|Year : 2020 | Volume
| Issue : 2 | Page : 84-85
Nephrotic syndrome and intussusception: A coincidence
Manoj Girdhari Matnani1, Mosam K Maroo2
1 Consultant Pediatric Nephrologist, Dr. D.Y. Patil Medical College, Pune, Maharashtra, India
2 Department of Pediatrics, Dr. D.Y. Patil Medical College, Pune, Maharashtra, India
|Date of Submission||08-Sep-2020|
|Date of Decision||06-Oct-2020|
|Date of Acceptance||27-Nov-2020|
|Date of Web Publication||31-Dec-2020|
Manoj Girdhari Matnani
Consultant Pediatric Nephrologist, Dr. D.Y. Patil Medical College, Pimpri, Pune - 411 017, Maharashtra
Source of Support: None, Conflict of Interest: None
|How to cite this article:|
Matnani MG, Maroo MK. Nephrotic syndrome and intussusception: A coincidence. Asian J Pediatr Nephrol 2020;3:84-5
We present a case of the first episode of nephrotic syndrome that presented to us with unusual clinical features, leading to the diagnosis of intussusception, as an association not described with idiopathic nephrotic syndrome in children.
A 6-year-old boy presented with generalized swelling, low-grade fever, severe abdominal pain, vomiting, and decreased urine output. On examination, he had fever, tachypnea, and tachycardia with normal blood pressure. Abdominal examination revealed periumbilical tenderness and generalized guarding, without any palpable mass. Based on a diagnosis of acute abdomen, following initial stabilization, an ultrasonography of the abdomen was performed which revealed a right-sided target-like lesion in the small bowel, indicating ileocolic intussusception [Figure 1]. Based on serum and urinary biochemistry, a diagnosis of nephrotic syndrome was also made. The abdominal symptoms were transient and resolved subsequently with conservative management; he started passing stools and vomiting subsided, before radiological reduction of intussusception could be conducted. Repeat serial ultrasonography revealed resolving ileoileal intussusception. Given the atypical presentation, we also performed a kidney biopsy which confirmed minimal change disease. Once the abdominal symptoms abated completely, the child was initiated on therapy with prednisolone at 2 mg/kg daily which led to complete remission of proteinuria.
|Figure 1: The classical target sign of the small bowel loop on USG of the abdomen|
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Reports of intussusception at the first presentation with steroid-sensitive nephrotic syndrome are rare. A report in 1975 described a 19-year-old boy with steroid-resistant nephrotic syndrome who was detected to have ileocolic intussusception on postmortem autopsy. A 6-month-old English girl with diffuse mesangial sclerosis had first presented with intussusception that was refractory to reduction by barium enema and was reduced surgically. A 4-year-old girl presented with ileocolic intussusception, and a 2-year-old boy developed ileoileal intussusception during the first episode of minimal change nephrotic syndrome,, while a 5-year-old boy with IgM nephropathy was diagnosed with this complication during a relapse. Similarly, this complication was reported in a boy with steroid-dependent nephrotic syndrome and biopsy-proven minimal change disease who required open surgical reduction and in another boy with congenital nephrotic syndrome with diffuse mesangial sclerosis who improved following pneumatic reduction. In contrast, the index patient responded to conservative management with spontaneous resolution of the intussusception.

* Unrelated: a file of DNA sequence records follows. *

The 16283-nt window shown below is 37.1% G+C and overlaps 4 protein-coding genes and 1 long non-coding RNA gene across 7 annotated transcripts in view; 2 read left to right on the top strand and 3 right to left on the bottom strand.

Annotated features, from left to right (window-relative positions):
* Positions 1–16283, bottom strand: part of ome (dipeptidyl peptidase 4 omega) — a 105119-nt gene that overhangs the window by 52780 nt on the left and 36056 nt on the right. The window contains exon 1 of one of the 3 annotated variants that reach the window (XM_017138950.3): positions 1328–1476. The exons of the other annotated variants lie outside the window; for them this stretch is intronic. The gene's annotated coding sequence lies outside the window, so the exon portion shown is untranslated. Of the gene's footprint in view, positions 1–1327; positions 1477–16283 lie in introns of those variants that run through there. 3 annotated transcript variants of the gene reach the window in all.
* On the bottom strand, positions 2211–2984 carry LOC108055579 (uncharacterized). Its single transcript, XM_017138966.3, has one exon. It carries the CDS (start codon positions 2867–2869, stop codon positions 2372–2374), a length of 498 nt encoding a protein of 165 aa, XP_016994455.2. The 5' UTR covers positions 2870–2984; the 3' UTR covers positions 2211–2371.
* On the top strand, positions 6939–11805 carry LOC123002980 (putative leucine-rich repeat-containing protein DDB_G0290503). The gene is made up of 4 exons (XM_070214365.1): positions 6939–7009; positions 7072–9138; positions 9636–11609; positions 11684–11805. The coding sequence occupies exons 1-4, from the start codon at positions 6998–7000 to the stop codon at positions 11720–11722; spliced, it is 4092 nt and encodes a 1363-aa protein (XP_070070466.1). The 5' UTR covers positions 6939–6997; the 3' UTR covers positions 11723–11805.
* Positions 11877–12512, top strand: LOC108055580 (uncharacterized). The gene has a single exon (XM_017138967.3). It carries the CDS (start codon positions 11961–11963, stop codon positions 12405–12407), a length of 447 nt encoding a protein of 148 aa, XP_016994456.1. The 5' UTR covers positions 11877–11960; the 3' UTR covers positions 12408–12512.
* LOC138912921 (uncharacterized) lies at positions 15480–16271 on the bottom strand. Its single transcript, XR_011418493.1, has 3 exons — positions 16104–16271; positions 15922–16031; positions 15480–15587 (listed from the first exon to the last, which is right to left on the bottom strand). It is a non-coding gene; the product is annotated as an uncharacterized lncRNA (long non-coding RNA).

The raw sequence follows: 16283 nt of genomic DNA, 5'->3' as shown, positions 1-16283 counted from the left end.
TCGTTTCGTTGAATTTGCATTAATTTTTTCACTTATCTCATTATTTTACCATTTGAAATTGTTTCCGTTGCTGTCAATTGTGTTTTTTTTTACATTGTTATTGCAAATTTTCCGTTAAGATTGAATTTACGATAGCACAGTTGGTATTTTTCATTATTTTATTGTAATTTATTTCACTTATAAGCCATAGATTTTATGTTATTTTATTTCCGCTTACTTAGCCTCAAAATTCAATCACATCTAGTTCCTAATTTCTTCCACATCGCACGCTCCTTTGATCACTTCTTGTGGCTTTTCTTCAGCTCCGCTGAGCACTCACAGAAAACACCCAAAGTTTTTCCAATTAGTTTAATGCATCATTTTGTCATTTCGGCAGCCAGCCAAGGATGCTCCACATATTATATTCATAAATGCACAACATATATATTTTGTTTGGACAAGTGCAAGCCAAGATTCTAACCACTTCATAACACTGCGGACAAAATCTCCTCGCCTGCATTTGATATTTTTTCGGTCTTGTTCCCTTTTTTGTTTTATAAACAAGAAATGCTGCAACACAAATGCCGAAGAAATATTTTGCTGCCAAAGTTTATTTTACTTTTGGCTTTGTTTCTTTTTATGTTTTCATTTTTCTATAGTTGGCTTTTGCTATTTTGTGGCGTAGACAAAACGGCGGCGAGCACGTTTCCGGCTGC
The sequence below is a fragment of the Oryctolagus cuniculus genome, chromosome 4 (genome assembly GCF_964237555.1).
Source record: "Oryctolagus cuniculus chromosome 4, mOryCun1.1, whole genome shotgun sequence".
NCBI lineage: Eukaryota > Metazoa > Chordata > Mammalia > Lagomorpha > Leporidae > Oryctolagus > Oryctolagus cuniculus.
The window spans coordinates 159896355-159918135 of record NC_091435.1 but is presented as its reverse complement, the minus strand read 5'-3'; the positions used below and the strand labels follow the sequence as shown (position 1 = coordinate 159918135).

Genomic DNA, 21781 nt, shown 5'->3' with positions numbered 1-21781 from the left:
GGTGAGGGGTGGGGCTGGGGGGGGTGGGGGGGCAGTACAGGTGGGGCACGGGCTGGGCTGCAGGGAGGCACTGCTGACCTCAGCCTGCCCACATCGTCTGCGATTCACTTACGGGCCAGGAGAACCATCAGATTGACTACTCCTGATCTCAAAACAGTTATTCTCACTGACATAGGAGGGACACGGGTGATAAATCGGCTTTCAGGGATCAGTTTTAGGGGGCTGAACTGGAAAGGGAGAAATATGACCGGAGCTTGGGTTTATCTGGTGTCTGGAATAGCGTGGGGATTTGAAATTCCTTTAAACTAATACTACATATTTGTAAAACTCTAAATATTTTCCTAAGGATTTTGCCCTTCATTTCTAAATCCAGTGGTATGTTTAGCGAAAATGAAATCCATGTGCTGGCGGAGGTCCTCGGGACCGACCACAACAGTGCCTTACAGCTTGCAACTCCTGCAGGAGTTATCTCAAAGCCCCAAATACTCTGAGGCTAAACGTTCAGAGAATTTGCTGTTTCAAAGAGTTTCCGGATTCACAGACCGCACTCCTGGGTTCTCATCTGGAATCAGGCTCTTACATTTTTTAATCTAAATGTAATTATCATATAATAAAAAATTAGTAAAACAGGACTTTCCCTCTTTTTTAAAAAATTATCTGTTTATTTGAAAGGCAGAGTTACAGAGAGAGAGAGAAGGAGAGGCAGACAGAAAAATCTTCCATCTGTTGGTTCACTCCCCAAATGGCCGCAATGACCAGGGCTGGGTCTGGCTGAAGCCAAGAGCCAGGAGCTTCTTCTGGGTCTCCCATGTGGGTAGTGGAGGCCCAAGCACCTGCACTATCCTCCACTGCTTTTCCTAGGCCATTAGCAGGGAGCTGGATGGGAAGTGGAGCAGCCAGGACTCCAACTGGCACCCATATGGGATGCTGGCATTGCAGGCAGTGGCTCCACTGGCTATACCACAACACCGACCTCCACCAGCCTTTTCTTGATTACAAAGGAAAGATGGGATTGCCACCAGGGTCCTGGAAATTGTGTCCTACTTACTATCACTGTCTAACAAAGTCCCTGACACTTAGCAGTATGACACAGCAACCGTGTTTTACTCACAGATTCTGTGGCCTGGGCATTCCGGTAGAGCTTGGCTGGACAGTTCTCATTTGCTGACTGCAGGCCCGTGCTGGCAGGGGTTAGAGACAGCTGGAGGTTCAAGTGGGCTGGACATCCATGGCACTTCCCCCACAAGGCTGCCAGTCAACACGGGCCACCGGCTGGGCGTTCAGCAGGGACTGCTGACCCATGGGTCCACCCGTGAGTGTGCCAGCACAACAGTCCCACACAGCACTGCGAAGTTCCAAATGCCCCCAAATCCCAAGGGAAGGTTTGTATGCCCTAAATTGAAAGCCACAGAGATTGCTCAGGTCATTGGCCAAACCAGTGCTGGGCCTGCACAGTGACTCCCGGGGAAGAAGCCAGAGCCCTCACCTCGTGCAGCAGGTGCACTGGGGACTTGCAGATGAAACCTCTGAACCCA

The classic triad of intussusception (i.e), abdominal pain, vomiting, and currant jelly-like stools were lacking in our patient. The full-blown picture of intussusception might have been masked by presentation with abdominal pain early in the course, or mild intussusception which resolved spontaneously, before currant jelly stools were formed. While the index case is not novel, it highlights a rare complication of nephrotic syndrome, wherein intussusception likely developed due to bowel wall edema, as a part of anasarca, related to hypoalbuminemia similar to anasarca. Unlikely causes include mesenteric lymphadenopathy or submucosal lymphoid hyperplasia, as part of enteritis or peritonitis, that might act as a lead point for intussusception. Rarely, lymphomas and/or paraneoplastic nephrotic syndrome may present with similar symptoms. A kidney biopsy that was performed to rule out secondary causes such as IgA nephropathy, could have probably been avoided.
The key learning point from the case is that a high index of suspicion for intussusception is necessary in a patient with nephrotic syndrome presenting with severe abdominal symptoms. While this complication is quite rare as compared to the more usual etiologies of acute abdomen in relapse state of nephrotic syndrome, namely mesenteric ischemia and spontaneous bacterial peritonitis, a careful ultrasonography is useful in patients with refractory symptoms.
Declaration of patient consent
The authors certify that they have obtained all appropriate patient consent forms. In the form the patient(s) has/have given his/her/their consent for his/her/their images and other clinical information to be reported in the journal. The patients understand that their names and initials will not be published and due efforts will be made to conceal their identity, but anonymity cannot be guaranteed.
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